Confirmed victory

A couple months ago, I found out that one of my favorite drinks, Gatorade’s Orange, contained brominated vegetable oil (BVO). According to Scientific American and other news reports, BVO is patented as a flame retardant and has been banned in Europe and Japan. So I started a petition asking Gatorade to stop using it. More than 200,000 people signed my petition on and we won! But I learned that BVO is also in other drinks, like Powerade’s red fruit punch that is actually sold in my school!

It’s weird because Gatorade’s fruit punch doesn’t have BVO! But Powerade’s fruit punch does, and it is probably one of the most popular flavors for my friends. It is so wrong to be selling something like that to a bunch of kids anywhere! What are these companies thinking? I don’t want anyone in my family touching that stuff. Why do these companies put all this weird, crazy stuff in our food and drinks?

After Gatorade agreed to remove BVO from their drinks, a lot of people have been encouraging me to keep going, so now we’re back to officially ask Powerade to do the same thing! It’s common sense that sports drinks here shouldn’t contain crazy ingredients that are banned in entire countries because of health concerns.

I’ve read some crazy information about how BVO and the ingredient bromine can build up in people’s bodies over time and how the chemical is linked to problems with hormones and fertility and stuff like that. I also saw that Powerade may be the official drink of the NCAA for college athletes! Athletes shouldn’t be drinking that! NASCAR also has a deal with Powerade, but I don’t know why unless it’s to put out those engine fires!

Gatorade did an amazing thing and agreed to stop using BVO, and I hope the entire beverage industry is paying attention. Consumers don’t want BVO and every day that they keep it in there makes us trust them less.

For now though, Powerade pretends to be a healthy sports drink and it has to decide if it wants to be the only one (there will be no BVO in Gatorade or Vitamin Water) that still uses a chemical banned in Europe and Japan and that its main competitor, Gatorade, agreed to remove.

I know Powerade will listen. If they sell those things overseas without BVO, why risk my health and my friends’ health?

*Please sign and share to support me*

Letter to
Vice President, Public Affairs and Communications Scott Williamson
Chief Quality and Product Integrity Officer Carletta Ooton
President Ahmet Bozer
and 25 others
President and Chief Operating Officer Glen Walter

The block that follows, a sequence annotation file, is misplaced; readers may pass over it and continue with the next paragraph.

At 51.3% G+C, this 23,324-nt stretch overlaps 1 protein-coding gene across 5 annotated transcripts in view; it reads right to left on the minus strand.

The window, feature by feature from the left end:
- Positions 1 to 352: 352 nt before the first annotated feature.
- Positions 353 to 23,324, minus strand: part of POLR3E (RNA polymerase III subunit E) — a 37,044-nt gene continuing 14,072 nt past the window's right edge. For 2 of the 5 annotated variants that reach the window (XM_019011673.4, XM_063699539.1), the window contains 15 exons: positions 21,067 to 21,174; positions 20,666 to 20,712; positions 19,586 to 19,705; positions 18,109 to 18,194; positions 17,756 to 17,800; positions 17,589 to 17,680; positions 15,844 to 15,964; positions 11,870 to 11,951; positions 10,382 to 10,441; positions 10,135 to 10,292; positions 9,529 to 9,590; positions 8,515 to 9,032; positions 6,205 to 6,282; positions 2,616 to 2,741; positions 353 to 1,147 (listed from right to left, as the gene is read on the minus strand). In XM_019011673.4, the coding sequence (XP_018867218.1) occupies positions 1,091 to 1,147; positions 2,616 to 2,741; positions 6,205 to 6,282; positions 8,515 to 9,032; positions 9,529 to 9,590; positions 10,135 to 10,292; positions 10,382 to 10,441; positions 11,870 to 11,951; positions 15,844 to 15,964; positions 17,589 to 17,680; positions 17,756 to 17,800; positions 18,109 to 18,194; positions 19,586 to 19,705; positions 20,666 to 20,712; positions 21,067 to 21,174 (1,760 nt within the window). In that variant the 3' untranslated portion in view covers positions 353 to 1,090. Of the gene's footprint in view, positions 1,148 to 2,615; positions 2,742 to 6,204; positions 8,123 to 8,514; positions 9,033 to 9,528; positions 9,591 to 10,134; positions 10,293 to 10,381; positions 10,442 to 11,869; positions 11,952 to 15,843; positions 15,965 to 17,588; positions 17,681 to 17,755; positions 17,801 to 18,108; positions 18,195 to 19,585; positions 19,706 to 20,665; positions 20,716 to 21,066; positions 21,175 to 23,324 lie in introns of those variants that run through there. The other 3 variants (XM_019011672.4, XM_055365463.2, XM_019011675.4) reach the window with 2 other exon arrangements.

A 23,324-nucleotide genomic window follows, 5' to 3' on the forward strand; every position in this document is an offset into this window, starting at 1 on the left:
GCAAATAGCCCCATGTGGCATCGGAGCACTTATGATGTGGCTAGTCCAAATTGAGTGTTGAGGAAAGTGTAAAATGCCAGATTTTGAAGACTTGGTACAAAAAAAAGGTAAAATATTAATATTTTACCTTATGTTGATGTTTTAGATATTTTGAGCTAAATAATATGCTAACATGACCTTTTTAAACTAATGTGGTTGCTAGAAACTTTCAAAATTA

Chief Marketing and Commercial Officer Joseph V. Tripod
Chief Public Affairs and Communications Officer Clyde C. Tuggle
Vice-President, Public Affairs & Communications, Diana Garza Ciarlante
Vice President, Social Commitment Caren Pasquale Seckler
Brand manager for Powerade Victoria Badiola
Brand manager Raquel Lachman
Brand manager Kavita Patel
Brand manager Tutul Rahman
President Steve Cahillane
VP, Sports and Entertainment Marketing and Partnerships Bob Cramer
Director, Sports Marketing Ellen Lucey
Vice President, Corporate Communications Ben Deutsch
Director of Communications Susan Stribling
Group Director, Global Brand PR Judith Snyder
Senior Vice President Sonya Soutus
Vice President Rand Carpenter
Chief Marketing Officer Alison Lewis
Vice President, Public Affairs and Communications Marcus Wade
Director of Executive Communications Steve Soltis
Wendy Clark
Chief Sustainability Officer Bea Perez
Head of Global Sports & Entertainment Marketing Emmanuel Seuge
VP, Global Marketing Strategy Mike Dillon
Marketing manager Adrian White (Marketing manager)
I heard that Gatorade recently decided to stop using brominated vegetable oil in its products. I think that was a great thing for them to do. It took 200,000 people to weigh in on last time, but I hope you avoid the controversy and remove this chemical, too.

Considering it is banned in Europe and Japan, I’d like to think my health is as important as the people who live there! I hope you’ll agree.

A crazy chemical linked to flame retardants has no place in our sports drinks.

Thank you for your consideration.

Sarah Kavanagh started this petition with a single signature, and won with 59,374 supporters. Start a petition to change something you care about.